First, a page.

Conyers accuser Melanie Sloan: People 'shrug off' misconduct on Capitol Hill

The Michigan representative is under scrutiny for alleged sexual harassment.

Sloan is the third woman to accuse Conyers of impropriety. On Monday, BuzzFeed reported Conyers' office paid a female aide over $27,000 as part of a confidentiality agreement to settle a wrongful dismissal complaint; Conyers did not admit wrongdoing. The next day, the outlet reported that in February Conyers' longtime scheduler filed a federal complaint alleging "sexual advances in the form of inappropriate comments and touches," but she later abandoned the case after a court denied her request to keep it sealed.

Conyers, the longest-serving member of the U.S. House, has denied all accusations of wrongdoing, and his lawyer released a statement Wednesday night saying the congressman “has no plans to resign” and that he will cooperate with any investigation the House deems necessary.

“Congressman Conyers has always maintained his innocence in the face of these allegations,” Conyers’ attorney Arnold Reed wrote in a statement.

Sloan, a Washington lawyer, was minority counsel to the House Judiciary Committee from 1995 until 1998. She currently serves as a senior adviser to American Oversight, a government watchdog group.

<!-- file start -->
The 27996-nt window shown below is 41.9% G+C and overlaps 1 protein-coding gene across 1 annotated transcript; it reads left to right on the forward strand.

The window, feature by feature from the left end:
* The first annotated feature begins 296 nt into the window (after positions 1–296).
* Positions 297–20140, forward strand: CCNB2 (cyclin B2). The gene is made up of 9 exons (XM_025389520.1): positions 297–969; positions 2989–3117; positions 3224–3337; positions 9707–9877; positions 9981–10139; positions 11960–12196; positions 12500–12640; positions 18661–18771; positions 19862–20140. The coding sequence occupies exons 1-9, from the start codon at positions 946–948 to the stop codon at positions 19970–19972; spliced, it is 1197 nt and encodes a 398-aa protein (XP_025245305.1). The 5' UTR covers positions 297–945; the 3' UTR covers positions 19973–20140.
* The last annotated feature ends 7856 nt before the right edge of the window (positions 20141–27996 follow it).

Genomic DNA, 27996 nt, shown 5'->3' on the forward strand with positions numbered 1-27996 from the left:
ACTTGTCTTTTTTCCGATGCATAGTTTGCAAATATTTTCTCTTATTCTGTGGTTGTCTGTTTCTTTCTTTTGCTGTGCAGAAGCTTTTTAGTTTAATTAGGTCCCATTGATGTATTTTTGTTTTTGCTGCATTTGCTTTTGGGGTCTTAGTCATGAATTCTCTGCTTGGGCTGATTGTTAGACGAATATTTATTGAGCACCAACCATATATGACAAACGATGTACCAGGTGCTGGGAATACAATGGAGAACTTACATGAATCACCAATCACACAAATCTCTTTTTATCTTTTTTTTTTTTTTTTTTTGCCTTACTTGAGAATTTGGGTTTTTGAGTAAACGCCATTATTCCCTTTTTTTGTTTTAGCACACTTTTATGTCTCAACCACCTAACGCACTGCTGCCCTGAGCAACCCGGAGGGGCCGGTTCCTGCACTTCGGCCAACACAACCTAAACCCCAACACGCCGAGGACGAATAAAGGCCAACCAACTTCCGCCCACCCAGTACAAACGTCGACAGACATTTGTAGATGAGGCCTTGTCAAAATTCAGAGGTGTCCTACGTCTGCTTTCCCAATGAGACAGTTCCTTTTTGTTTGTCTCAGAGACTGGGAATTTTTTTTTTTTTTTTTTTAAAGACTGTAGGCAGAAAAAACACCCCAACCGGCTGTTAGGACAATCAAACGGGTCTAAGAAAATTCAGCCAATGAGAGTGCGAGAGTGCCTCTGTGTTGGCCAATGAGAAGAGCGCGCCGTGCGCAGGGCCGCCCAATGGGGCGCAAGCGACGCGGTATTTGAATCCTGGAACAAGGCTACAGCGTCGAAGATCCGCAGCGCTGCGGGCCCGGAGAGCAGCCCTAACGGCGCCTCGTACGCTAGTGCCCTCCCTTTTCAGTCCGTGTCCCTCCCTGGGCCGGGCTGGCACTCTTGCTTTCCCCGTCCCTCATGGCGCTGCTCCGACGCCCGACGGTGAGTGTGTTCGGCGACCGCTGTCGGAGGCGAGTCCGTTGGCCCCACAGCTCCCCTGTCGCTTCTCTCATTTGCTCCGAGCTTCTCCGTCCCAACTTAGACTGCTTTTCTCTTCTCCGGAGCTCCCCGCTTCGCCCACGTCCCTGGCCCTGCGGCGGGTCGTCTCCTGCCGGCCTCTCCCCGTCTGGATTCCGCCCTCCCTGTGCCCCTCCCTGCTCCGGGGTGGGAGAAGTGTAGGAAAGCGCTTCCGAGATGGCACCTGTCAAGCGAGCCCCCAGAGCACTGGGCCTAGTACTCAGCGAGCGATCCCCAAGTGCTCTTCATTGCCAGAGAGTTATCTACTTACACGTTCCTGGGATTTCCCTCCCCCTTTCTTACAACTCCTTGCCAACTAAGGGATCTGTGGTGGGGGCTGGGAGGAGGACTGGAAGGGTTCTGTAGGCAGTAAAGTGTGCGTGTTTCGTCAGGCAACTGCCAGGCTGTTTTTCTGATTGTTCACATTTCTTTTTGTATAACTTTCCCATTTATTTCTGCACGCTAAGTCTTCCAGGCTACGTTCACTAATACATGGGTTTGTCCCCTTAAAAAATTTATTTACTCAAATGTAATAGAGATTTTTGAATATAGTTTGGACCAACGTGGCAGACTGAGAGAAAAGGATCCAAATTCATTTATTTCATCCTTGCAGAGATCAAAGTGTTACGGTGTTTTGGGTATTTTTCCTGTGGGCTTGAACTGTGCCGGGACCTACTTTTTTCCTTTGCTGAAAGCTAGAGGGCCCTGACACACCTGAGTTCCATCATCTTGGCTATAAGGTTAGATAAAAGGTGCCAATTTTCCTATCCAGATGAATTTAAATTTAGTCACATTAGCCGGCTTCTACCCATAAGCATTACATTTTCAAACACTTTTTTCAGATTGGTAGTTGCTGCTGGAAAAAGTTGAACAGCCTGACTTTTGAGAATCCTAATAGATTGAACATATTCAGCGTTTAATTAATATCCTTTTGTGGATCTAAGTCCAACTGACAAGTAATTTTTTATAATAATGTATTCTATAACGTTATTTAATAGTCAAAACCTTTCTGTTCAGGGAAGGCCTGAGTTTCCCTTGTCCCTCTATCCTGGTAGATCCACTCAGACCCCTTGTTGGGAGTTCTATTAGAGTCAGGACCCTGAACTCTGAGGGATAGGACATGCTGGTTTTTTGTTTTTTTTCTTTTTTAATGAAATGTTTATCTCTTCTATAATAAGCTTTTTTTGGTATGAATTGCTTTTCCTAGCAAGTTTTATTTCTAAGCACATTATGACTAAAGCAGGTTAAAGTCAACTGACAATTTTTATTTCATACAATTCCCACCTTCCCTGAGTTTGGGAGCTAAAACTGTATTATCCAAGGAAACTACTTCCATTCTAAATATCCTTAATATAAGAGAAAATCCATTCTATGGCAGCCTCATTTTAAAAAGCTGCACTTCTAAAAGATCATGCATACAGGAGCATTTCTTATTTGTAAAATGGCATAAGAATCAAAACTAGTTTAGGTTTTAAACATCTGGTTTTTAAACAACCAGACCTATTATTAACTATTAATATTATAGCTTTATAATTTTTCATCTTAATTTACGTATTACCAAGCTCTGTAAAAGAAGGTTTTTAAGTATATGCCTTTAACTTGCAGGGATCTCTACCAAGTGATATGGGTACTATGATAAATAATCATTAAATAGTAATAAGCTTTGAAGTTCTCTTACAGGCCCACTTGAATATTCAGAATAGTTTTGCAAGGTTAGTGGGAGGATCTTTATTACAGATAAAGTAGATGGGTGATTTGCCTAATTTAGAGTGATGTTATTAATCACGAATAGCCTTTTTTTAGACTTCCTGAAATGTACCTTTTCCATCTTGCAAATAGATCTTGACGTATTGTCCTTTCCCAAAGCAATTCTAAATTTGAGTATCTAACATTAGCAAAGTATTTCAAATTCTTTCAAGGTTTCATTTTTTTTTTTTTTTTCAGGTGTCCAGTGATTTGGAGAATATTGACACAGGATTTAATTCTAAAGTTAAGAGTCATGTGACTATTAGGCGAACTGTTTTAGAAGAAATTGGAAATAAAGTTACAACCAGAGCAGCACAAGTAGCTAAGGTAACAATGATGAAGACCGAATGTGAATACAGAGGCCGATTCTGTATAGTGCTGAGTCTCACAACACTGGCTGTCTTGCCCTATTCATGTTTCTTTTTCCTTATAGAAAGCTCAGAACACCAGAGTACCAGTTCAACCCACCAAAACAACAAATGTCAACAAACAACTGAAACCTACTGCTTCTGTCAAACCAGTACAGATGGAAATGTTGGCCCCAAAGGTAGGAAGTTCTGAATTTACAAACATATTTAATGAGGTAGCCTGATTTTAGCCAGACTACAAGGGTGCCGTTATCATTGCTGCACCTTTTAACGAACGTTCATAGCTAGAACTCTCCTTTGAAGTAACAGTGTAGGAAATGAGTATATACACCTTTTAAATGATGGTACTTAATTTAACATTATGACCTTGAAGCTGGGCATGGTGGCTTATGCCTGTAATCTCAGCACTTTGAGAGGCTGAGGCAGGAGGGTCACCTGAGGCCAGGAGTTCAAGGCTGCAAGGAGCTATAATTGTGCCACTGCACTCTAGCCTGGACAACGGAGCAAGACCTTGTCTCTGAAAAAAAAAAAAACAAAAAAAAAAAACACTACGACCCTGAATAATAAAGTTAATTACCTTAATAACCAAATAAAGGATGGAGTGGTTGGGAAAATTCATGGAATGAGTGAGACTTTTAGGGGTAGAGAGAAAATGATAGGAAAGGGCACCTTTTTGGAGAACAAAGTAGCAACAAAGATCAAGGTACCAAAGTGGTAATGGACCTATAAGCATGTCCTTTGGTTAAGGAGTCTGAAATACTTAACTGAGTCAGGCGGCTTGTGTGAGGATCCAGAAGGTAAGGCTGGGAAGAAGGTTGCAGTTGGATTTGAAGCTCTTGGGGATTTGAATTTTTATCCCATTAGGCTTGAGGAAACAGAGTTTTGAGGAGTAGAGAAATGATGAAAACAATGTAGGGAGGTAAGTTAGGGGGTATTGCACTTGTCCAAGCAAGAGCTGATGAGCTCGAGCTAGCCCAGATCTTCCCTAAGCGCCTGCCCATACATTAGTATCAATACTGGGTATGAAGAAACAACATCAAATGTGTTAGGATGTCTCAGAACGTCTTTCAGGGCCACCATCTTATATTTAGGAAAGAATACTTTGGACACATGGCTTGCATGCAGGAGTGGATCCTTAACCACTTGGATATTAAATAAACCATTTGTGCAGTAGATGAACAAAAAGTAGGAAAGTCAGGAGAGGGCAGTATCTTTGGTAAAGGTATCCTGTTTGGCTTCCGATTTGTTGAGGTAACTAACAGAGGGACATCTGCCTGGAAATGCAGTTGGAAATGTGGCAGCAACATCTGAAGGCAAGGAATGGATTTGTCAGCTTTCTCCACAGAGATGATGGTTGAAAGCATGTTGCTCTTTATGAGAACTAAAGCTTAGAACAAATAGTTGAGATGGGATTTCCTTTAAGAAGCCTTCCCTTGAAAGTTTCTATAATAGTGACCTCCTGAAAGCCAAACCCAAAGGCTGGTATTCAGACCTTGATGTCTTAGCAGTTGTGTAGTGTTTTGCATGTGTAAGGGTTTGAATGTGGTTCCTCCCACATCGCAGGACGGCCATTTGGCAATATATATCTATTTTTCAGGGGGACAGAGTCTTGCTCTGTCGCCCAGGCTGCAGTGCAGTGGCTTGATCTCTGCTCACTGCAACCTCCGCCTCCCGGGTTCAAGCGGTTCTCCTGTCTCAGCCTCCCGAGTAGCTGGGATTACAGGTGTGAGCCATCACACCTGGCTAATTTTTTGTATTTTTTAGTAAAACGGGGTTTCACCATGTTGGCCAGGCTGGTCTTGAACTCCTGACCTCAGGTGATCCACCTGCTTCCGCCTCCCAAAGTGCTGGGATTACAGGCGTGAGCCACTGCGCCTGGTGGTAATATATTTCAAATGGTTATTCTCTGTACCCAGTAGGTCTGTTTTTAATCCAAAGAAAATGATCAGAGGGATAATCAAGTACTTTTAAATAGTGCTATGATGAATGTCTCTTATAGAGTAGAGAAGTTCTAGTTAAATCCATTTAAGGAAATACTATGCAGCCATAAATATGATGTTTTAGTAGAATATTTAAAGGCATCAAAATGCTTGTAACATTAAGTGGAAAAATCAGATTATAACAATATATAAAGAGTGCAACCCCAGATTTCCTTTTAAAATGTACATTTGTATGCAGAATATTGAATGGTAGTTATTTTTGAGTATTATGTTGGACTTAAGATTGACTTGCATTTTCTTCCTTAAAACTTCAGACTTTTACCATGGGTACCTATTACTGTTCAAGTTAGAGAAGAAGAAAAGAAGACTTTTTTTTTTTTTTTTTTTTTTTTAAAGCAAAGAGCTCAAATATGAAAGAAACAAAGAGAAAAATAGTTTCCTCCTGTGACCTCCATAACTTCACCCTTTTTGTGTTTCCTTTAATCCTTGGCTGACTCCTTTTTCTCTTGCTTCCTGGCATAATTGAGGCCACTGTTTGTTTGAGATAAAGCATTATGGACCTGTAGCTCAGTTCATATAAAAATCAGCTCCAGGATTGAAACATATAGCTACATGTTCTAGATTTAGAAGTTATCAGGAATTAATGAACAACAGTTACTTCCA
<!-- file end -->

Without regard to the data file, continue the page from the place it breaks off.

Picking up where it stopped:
She also told ABC News that while she did not consider Conyers' behavior to be sexual harassment she did consider it to be “sexual discrimination.”

“I don't think he was having male staffers babysit his kids and I don't think male staffers were berated in the same way that I was,” Sloan said. “Certainly, Congressman Conyers was picking on me and this was well known throughout the committee staff. It was obvious.”

“My sense is people shrug off members' misconduct on Capitol Hill. The kind of abuse I suffered at Congressman Conyers was awful, but I won't say that it's unique,” Sloan said. “Capitol Hill is a place where loyalty is valued above all, so if you were to ever to speak badly about a former member of Congress, you can find yourself shunned and find it very difficult to find future employment and I think members of Congress are well aware of that and they prey upon that.”